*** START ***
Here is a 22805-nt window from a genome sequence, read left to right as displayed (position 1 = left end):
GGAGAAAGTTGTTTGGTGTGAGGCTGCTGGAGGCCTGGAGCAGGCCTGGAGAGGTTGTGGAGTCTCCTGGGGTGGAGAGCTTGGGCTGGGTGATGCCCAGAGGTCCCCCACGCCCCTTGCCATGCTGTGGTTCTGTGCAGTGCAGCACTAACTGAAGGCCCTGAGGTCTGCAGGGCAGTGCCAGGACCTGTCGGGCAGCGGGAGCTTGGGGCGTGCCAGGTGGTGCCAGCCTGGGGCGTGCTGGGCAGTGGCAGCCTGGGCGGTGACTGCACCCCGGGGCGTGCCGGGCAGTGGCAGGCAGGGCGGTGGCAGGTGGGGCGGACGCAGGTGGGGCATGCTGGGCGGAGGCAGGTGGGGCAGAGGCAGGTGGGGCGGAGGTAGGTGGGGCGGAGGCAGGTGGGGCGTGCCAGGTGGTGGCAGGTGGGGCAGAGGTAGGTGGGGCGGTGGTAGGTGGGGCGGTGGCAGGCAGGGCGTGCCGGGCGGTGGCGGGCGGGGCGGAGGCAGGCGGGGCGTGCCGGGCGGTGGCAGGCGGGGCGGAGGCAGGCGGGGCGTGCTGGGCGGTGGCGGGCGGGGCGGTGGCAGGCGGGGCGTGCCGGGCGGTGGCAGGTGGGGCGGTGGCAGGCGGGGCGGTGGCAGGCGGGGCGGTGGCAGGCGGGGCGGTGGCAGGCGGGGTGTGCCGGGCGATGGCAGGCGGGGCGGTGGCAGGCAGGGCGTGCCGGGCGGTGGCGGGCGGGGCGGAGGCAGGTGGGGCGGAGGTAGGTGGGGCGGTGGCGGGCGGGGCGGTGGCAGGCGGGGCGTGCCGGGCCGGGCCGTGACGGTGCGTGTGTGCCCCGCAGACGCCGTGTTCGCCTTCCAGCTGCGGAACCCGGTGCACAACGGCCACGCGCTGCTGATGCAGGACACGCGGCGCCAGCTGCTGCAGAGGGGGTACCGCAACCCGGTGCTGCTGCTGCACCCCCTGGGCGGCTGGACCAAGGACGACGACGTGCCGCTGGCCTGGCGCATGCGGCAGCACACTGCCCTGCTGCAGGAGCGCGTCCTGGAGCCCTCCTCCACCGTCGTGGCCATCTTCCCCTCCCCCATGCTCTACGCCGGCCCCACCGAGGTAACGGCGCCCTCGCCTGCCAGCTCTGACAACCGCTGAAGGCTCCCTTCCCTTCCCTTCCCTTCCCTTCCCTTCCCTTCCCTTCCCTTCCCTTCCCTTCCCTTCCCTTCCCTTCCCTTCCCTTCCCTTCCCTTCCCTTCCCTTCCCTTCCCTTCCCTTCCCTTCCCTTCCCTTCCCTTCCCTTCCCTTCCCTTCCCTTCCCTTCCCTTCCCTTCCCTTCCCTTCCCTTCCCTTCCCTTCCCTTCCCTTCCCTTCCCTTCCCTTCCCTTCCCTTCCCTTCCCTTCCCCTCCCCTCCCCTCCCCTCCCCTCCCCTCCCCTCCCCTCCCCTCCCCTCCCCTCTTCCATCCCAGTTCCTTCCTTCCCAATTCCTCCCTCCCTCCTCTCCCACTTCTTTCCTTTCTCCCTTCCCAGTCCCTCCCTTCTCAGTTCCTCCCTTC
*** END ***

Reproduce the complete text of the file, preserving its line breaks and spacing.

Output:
Here is a 22805-nt window from a genome sequence, read left to right as displayed (position 1 = left end):
GGAGAAAGTTGTTTGGTGTGAGGCTGCTGGAGGCCTGGAGCAGGCCTGGAGAGGTTGTGGAGTCTCCTGGGGTGGAGAGCTTGGGCTGGGTGATGCCCAGAGGTCCCCCACGCCCCTTGCCATGCTGTGGTTCTGTGCAGTGCAGCACTAACTGAAGGCCCTGAGGTCTGCAGGGCAGTGCCAGGACCTGTCGGGCAGCGGGAGCTTGGGGCGTGCCAGGTGGTGCCAGCCTGGGGCGTGCTGGGCAGTGGCAGCCTGGGCGGTGACTGCACCCCGGGGCGTGCCGGGCAGTGGCAGGCAGGGCGGTGGCAGGTGGGGCGGACGCAGGTGGGGCATGCTGGGCGGAGGCAGGTGGGGCAGAGGCAGGTGGGGCGGAGGTAGGTGGGGCGGAGGCAGGTGGGGCGTGCCAGGTGGTGGCAGGTGGGGCAGAGGTAGGTGGGGCGGTGGTAGGTGGGGCGGTGGCAGGCAGGGCGTGCCGGGCGGTGGCGGGCGGGGCGGAGGCAGGCGGGGCGTGCCGGGCGGTGGCAGGCGGGGCGGAGGCAGGCGGGGCGTGCTGGGCGGTGGCGGGCGGGGCGGTGGCAGGCGGGGCGTGCCGGGCGGTGGCAGGTGGGGCGGTGGCAGGCGGGGCGGTGGCAGGCGGGGCGGTGGCAGGCGGGGCGGTGGCAGGCGGGGTGTGCCGGGCGATGGCAGGCGGGGCGGTGGCAGGCAGGGCGTGCCGGGCGGTGGCGGGCGGGGCGGAGGCAGGTGGGGCGGAGGTAGGTGGGGCGGTGGCGGGCGGGGCGGTGGCAGGCGGGGCGTGCCGGGCCGGGCCGTGACGGTGCGTGTGTGCCCCGCAGACGCCGTGTTCGCCTTCCAGCTGCGGAACCCGGTGCACAACGGCCACGCGCTGCTGATGCAGGACACGCGGCGCCAGCTGCTGCAGAGGGGGTACCGCAACCCGGTGCTGCTGCTGCACCCCCTGGGCGGCTGGACCAAGGACGACGACGTGCCGCTGGCCTGGCGCATGCGGCAGCACACTGCCCTGCTGCAGGAGCGCGTCCTGGAGCCCTCCTCCACCGTCGTGGCCATCTTCCCCTCCCCCATGCTCTACGCCGGCCCCACCGAGGTAACGGCGCCCTCGCCTGCCAGCTCTGACAACCGCTGAAGGCTCCCTTCCCTTCCCTTCCCTTCCCTTCCCTTCCCTTCCCTTCCCTTCCCTTCCCTTCCCTTCCCTTCCCTTCCCTTCCCTTCCCTTCCCTTCCCTTCCCTTCCCTTCCCTTCCCTTCCCTTCCCTTCCCTTCCCTTCCCTTCCCTTCCCTTCCCTTCCCTTCCCTTCCCTTCCCTTCCCTTCCCTTCCCTTCCCTTCCCTTCCCTTCCCTTCCCTTCCCTTCCCTTCCCTTCCCTTCCCTTCCCCTCCCCTCCCCTCCCCTCCCCTCCCCTCCCCTCCCCTCCCCTCCCCTCCCCTCTTCCATCCCAGTTCCTTCCTTCCCAATTCCTCCCTCCCTCCTCTCCCACTTCTTTCCTTTCTCCCTTCCCAGTCCCTCCCTTCTCAGTTCCTCCCTTC